Intel said it has achieved a milestone toward commercially viable quantum computers with a first-of-its-kind cryogenic control chip called Horse Ridge.
The chip streamlines the systems used to control quantum bits, or qubits, something Intel said will be necessary for scaling systems to hundreds of thousands or millions of qubits.
Up to now, most research has focused on small-scale quantum systems that have used custom-designed control systems.
These generally involve extensive control cabling that extends outside the refrigeration unit in which the qubits are maintained, connecting them to the traditional computational devices used to regulate the qubit’s performance and to program the system.
Horse Ridge simplifies the control electronics required to operate the system, Intel said.
The device is a highly integrated, mixed-signal system-on-a-chip (SoC) that operates within the quantum refrigerator itself, bringing the control electronics closer to the qubits.
The chip acts as a radio frequency processor programmed with instructions that correspond to basic qubit operations.
It translates those instructions into electromagnetic microwave pulses that can manipulate the state of the qubits, Intel said.
Named after one of the coldest regions of Oregon, Horse Ridge can operate at about 4 Kelvin, just above absolute zero temperatures at which even atoms stop moving.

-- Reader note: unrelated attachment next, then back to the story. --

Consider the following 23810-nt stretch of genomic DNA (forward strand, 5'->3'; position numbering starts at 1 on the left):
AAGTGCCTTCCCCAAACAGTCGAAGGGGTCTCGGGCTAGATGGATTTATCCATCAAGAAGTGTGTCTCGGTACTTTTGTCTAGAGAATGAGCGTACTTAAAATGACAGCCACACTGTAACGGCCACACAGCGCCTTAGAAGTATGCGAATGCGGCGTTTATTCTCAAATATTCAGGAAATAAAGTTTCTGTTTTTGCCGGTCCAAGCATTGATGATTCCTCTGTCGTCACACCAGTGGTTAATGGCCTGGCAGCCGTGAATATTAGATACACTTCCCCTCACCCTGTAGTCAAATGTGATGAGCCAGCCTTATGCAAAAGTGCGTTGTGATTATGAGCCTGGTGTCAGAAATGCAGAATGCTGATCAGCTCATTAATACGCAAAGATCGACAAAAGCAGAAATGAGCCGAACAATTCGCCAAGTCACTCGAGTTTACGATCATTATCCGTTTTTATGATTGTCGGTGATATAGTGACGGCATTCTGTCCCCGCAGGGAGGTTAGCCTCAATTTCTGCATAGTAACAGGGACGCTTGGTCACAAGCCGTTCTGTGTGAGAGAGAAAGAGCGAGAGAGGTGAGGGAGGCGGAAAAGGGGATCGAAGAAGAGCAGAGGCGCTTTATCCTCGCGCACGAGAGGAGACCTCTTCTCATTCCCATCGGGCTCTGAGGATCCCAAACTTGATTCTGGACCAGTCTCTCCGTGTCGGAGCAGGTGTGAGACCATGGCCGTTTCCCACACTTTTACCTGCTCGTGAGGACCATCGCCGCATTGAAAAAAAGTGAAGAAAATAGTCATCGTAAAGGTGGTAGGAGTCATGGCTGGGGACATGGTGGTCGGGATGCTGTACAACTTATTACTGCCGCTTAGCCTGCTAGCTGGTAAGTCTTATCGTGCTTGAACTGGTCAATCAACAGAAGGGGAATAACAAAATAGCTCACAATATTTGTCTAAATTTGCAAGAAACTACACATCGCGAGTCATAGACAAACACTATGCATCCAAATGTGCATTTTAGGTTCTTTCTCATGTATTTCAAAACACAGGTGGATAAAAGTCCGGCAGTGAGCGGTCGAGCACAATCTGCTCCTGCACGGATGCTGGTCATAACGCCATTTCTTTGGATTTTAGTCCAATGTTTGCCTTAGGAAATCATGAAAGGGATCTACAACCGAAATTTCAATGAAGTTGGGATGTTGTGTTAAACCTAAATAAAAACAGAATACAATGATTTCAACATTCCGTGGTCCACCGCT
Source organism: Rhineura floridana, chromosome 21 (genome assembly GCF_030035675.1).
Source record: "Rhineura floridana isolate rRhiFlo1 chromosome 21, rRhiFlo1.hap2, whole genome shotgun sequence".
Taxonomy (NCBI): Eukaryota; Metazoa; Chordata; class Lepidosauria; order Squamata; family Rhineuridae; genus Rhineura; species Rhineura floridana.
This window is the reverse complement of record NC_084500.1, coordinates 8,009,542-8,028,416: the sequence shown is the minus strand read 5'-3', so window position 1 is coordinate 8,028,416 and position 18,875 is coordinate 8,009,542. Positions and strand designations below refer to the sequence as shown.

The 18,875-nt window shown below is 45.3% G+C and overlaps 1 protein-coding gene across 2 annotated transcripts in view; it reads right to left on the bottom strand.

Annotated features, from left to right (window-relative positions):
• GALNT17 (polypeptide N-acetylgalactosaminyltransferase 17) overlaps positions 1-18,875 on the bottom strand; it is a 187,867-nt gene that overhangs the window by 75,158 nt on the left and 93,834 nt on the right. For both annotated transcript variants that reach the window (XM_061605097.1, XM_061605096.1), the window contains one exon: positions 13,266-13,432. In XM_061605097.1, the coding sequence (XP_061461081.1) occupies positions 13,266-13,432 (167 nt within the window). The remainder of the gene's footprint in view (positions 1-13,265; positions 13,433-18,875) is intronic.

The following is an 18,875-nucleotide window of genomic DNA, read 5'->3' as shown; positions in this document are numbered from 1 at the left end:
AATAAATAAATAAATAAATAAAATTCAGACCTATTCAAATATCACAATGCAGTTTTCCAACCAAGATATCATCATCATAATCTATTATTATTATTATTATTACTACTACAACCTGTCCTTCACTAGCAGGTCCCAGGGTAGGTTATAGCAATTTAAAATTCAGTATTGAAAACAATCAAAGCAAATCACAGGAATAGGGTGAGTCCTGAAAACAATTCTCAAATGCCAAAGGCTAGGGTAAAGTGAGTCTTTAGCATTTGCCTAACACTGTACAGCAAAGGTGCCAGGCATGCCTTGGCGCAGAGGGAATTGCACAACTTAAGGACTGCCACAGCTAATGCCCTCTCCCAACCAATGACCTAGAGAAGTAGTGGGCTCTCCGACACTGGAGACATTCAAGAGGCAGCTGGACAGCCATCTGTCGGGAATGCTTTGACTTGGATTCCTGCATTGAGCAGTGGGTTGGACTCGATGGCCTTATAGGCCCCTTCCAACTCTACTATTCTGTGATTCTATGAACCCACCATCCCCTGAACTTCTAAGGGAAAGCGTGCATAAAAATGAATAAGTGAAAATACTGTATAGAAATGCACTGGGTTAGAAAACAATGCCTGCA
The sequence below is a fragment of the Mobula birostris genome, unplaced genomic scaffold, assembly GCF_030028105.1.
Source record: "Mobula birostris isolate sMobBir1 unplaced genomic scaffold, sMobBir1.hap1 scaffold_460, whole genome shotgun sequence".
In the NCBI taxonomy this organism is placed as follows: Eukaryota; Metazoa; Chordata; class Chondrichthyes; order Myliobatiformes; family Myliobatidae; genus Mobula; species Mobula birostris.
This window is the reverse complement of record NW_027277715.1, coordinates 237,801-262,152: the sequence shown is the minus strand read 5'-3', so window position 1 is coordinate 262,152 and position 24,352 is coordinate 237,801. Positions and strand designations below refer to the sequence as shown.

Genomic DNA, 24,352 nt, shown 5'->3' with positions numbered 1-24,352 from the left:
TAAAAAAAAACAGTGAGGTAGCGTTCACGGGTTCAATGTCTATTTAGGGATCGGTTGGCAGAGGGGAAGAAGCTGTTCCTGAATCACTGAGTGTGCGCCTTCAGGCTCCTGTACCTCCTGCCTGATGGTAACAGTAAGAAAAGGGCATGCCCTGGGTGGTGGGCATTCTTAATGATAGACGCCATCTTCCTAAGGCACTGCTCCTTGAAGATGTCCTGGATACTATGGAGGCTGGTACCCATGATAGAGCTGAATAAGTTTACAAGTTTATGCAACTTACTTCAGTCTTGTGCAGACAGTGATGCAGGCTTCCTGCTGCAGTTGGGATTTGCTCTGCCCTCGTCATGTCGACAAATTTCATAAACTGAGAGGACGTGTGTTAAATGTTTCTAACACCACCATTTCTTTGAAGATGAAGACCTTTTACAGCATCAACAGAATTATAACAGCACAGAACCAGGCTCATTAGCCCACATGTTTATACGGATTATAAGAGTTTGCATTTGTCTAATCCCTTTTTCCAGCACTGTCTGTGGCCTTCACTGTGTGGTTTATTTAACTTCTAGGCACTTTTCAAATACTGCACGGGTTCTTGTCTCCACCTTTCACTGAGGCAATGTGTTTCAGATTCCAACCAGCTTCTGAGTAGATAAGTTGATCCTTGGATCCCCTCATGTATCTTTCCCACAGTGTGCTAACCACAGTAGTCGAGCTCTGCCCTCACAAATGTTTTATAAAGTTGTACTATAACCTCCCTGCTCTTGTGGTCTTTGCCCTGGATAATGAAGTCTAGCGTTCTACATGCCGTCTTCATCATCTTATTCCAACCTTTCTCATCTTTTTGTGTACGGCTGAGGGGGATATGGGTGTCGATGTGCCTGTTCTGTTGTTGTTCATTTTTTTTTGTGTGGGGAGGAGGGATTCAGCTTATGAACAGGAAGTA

The chip was developed by Intel along with collaborators at QuTech, a partnership between TU Delft and the Netherlands Organisation for Applied Scientific Research (TNO).
It’s manufactured using Intel’s 22nm FinFET technology.
“The ability to control many qubits at the same time had been a challenge for the industry,” said Intel director of quantum hardware Jim Clarke.
“With Horse Ridge, Intel has developed a scalable control system that will allow us to significantly speed up testing and realise the potential of quantum computing.”
Other companies investing in quantum computing include IBM, Microsoft and Google, which in March introduced a chip called “Bristlecone” aimed at demonstrating quantum systems’ theoretical performance edge over conventional supercomputers – a milestone known as “quantum supremacy”.
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